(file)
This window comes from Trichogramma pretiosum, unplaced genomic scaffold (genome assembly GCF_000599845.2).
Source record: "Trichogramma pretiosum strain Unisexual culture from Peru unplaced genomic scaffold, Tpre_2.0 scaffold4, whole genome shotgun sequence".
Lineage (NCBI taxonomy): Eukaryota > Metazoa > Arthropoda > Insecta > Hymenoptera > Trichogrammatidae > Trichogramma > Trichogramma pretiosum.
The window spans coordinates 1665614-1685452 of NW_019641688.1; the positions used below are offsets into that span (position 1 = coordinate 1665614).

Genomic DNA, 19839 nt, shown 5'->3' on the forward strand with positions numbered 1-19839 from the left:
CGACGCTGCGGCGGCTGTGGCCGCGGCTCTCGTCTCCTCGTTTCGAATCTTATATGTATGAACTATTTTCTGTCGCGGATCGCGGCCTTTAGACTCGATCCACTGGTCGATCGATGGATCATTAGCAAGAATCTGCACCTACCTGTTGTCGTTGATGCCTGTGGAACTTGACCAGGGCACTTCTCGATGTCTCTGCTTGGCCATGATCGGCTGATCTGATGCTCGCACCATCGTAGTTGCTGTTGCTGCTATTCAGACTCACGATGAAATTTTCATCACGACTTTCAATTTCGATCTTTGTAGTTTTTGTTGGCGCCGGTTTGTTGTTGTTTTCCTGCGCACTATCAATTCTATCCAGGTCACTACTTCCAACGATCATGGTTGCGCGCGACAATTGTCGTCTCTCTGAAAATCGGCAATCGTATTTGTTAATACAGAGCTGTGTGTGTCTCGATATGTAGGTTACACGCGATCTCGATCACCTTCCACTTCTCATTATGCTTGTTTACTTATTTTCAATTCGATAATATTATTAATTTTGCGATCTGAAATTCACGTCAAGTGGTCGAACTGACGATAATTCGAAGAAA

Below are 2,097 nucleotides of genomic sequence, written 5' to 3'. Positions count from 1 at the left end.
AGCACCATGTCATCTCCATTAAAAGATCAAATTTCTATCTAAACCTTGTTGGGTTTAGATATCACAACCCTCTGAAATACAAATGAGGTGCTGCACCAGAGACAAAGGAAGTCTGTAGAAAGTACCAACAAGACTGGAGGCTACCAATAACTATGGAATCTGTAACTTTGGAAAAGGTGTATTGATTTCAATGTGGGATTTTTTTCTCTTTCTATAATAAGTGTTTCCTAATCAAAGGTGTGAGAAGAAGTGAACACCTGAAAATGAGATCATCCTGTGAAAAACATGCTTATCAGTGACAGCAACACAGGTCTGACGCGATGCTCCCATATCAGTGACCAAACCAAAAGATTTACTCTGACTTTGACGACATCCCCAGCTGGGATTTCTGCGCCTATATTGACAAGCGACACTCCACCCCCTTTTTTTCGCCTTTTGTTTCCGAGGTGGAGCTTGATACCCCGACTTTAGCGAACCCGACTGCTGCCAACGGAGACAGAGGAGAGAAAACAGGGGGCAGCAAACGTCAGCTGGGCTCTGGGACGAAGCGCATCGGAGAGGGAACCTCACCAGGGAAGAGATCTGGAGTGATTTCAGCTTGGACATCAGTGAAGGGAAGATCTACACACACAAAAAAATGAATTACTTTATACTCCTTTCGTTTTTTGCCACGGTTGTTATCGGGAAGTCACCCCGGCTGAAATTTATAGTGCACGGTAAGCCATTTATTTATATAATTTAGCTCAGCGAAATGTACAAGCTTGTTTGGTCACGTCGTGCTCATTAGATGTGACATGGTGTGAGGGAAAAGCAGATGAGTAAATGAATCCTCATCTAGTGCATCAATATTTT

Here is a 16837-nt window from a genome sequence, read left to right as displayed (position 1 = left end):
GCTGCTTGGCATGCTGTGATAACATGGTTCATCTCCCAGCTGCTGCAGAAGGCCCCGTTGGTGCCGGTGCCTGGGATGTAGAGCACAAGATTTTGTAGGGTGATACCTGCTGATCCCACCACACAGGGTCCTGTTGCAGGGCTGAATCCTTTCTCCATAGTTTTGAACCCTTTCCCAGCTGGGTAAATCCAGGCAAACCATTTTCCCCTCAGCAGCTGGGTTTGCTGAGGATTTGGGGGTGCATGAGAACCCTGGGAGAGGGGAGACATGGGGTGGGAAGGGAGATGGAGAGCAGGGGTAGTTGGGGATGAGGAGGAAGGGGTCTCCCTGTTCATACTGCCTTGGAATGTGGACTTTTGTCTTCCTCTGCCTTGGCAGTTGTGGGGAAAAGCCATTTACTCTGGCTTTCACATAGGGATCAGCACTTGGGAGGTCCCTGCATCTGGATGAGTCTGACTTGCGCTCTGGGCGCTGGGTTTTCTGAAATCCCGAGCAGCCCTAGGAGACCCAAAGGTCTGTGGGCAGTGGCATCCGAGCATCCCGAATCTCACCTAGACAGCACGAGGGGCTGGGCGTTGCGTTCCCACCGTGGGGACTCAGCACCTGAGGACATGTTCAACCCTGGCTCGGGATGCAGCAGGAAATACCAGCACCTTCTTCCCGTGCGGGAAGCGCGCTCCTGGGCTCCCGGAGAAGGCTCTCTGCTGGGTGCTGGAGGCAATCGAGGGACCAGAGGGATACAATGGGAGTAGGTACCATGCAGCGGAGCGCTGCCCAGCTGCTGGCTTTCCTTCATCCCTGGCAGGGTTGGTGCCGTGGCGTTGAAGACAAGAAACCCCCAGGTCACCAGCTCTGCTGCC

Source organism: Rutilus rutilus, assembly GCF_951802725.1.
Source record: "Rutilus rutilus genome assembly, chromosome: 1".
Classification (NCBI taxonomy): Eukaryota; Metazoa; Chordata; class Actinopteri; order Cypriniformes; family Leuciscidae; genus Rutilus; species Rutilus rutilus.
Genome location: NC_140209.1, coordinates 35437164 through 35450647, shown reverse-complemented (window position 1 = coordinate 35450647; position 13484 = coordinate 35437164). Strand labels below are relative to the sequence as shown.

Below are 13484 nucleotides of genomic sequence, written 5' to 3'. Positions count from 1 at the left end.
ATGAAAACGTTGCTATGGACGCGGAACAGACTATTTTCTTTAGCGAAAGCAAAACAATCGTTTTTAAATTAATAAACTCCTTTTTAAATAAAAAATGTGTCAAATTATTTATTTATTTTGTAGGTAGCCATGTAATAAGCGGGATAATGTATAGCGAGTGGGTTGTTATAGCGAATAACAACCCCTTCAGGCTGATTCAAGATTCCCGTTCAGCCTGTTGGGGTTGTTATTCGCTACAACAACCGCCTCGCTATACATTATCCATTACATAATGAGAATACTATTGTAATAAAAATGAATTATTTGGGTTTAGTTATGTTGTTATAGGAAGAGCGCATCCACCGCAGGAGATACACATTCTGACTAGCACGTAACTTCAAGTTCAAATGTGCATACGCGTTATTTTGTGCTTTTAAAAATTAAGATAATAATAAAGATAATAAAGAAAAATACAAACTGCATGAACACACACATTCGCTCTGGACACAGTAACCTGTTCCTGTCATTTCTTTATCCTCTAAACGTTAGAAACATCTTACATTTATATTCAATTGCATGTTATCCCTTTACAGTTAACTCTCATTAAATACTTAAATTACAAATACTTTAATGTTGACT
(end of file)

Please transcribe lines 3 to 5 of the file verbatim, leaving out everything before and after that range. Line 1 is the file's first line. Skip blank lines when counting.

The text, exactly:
Lineage (NCBI taxonomy): Eukaryota > Metazoa > Arthropoda > Insecta > Hymenoptera > Trichogrammatidae > Trichogramma > Trichogramma pretiosum.
The window spans coordinates 1665614-1685452 of NW_019641688.1; the positions used below are offsets into that span (position 1 = coordinate 1665614).

Genomic DNA, 19839 nt, shown 5'->3' on the forward strand with positions numbered 1-19839 from the left: